For Crimea, Google Shows Different Borders Based on Your Location

"A screenshot of Crimea as seen on"

Russia's Minister of Communications and Mass Media noticed it first.
"Google has included #Crimea to Russia on their maps," Nikolay Nikiforov tweeted on Friday, showing a screenshot of Crimea on Google Maps with a squiggly black line dividing the peninsula from mainland Ukraine. saw it, too. "Crimea as shown by Google Maps’ Russian service," the Russian news service announced. "The border with Ukraine shown in solid line reserved for borders between sovereign countries."
Guess that makes Russia's annexation of Crimea Google-official.

But if you go to Google Maps from your computer in America, you won't see the demarcation. Google will show you the dotted black line reserved for disputed borders.
So, what gives? It turns out Google decides which geopolitical truth to tell you based on which country's version of Google you are using.

How Russia Sees Crimea

Russian users of Google Maps, who use the service through, will see that Crimea is wholly a territory of Mother Russia. That black line is a border — the same style that marks all 1,426.07 miles from the Black Sea in the south to Belarus in the north.

A screenshot of Crimea as seen on


How America Sees Crimea

Americans who visit the region on Google Maps through will see the disputed border — where it seems the two countries are still working things out.

A screenshot of Crimea as seen on


How Ukraine Sees Crimea

But what for Ukrainians, who lost Crimea following Russia's annexation last month? Nothing to see here. Users on will hardly notice a nearly invisible grey dotted line that etches its way between Crimea and mainland Ukraine.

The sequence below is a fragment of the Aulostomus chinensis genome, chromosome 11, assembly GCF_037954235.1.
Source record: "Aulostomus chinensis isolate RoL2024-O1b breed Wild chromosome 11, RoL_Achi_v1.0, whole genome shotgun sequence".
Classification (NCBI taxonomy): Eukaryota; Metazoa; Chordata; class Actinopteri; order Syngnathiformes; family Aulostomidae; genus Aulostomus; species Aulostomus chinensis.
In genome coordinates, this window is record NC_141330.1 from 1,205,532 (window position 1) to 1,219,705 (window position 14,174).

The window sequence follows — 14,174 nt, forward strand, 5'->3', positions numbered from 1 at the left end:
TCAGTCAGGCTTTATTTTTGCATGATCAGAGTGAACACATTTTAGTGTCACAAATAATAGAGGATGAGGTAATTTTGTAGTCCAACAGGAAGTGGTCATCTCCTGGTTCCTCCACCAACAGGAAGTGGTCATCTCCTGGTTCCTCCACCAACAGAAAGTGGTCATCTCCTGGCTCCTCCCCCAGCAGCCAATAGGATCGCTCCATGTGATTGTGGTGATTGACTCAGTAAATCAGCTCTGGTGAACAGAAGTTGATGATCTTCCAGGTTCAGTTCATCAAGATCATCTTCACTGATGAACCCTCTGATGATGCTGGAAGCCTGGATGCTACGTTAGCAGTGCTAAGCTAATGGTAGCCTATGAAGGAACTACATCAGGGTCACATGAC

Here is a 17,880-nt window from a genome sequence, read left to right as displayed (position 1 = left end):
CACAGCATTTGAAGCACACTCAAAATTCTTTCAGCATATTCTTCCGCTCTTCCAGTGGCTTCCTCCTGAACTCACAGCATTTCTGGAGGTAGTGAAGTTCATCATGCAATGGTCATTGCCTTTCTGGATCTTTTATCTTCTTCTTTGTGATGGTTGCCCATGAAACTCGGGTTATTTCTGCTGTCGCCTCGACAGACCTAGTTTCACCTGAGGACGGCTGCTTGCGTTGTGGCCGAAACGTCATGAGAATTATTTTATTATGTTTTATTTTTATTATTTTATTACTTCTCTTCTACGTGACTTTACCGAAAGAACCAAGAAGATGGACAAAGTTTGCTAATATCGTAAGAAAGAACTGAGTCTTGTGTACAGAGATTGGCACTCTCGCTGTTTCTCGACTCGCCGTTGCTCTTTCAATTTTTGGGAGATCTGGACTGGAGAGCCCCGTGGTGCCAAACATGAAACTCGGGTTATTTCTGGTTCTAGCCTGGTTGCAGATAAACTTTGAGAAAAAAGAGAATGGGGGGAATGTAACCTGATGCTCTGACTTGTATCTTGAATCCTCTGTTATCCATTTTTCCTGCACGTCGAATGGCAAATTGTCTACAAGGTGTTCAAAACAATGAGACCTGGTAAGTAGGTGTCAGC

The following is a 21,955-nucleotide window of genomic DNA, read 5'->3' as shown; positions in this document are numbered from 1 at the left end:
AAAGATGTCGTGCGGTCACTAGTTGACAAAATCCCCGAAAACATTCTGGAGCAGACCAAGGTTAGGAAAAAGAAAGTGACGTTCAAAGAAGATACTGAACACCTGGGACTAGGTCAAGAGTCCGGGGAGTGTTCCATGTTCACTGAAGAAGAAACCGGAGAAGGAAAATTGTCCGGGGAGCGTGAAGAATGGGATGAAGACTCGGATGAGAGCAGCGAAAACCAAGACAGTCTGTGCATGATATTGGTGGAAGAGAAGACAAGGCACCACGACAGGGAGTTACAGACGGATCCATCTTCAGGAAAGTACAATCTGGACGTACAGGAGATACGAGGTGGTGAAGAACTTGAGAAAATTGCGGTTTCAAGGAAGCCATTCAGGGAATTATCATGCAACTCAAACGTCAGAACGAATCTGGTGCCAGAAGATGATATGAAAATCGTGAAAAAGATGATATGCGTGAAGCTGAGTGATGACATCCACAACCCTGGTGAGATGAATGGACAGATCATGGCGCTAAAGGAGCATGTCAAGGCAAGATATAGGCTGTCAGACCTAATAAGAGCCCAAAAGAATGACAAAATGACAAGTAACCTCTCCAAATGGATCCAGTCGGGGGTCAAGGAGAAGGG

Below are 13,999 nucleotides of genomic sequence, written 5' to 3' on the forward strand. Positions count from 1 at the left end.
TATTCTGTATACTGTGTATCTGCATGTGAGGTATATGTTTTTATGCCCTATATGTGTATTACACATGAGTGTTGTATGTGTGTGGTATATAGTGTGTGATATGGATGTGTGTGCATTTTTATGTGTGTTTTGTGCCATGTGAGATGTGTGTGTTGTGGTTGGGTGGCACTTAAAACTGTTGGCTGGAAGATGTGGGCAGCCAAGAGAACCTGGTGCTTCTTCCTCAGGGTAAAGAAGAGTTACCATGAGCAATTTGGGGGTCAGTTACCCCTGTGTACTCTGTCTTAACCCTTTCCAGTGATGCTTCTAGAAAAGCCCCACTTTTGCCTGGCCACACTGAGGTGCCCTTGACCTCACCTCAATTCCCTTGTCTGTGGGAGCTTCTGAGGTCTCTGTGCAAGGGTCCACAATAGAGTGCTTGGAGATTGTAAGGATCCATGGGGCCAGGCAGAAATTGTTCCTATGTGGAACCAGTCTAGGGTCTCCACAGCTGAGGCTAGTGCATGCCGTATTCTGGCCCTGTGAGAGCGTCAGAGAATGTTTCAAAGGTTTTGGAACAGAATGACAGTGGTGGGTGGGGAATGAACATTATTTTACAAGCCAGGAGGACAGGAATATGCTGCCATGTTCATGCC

A screenshot of Crimea as seen on


Svetlana Anurova, who RIA Novosti says is a representative of the Russian office of Google, issued a statement to Russian media outlets on Friday that says, "The Google Maps team is doing everything possible to objectively reflect the disputed regions and objects. In relevant cases, the boundaries of the disputed territories on the maps have a special designation. In those countries where we have a localized version of the maps, we follow local laws for displaying the borders and the use of certain names." A source told Voice of Russia the move was intentional.
Mashable reached out to Google for comment on Friday and we've yet to hear back. We'll update this story if we do.
In the past, Google has said it only acts on “fair information” the company receives from states — and has refused to comment on specific cases. It's been under fire before, most recently regarding the disputed Senkaku Islands in the East China Sea.

No comments:


© 2012 Học Để ThiBlog tài liệu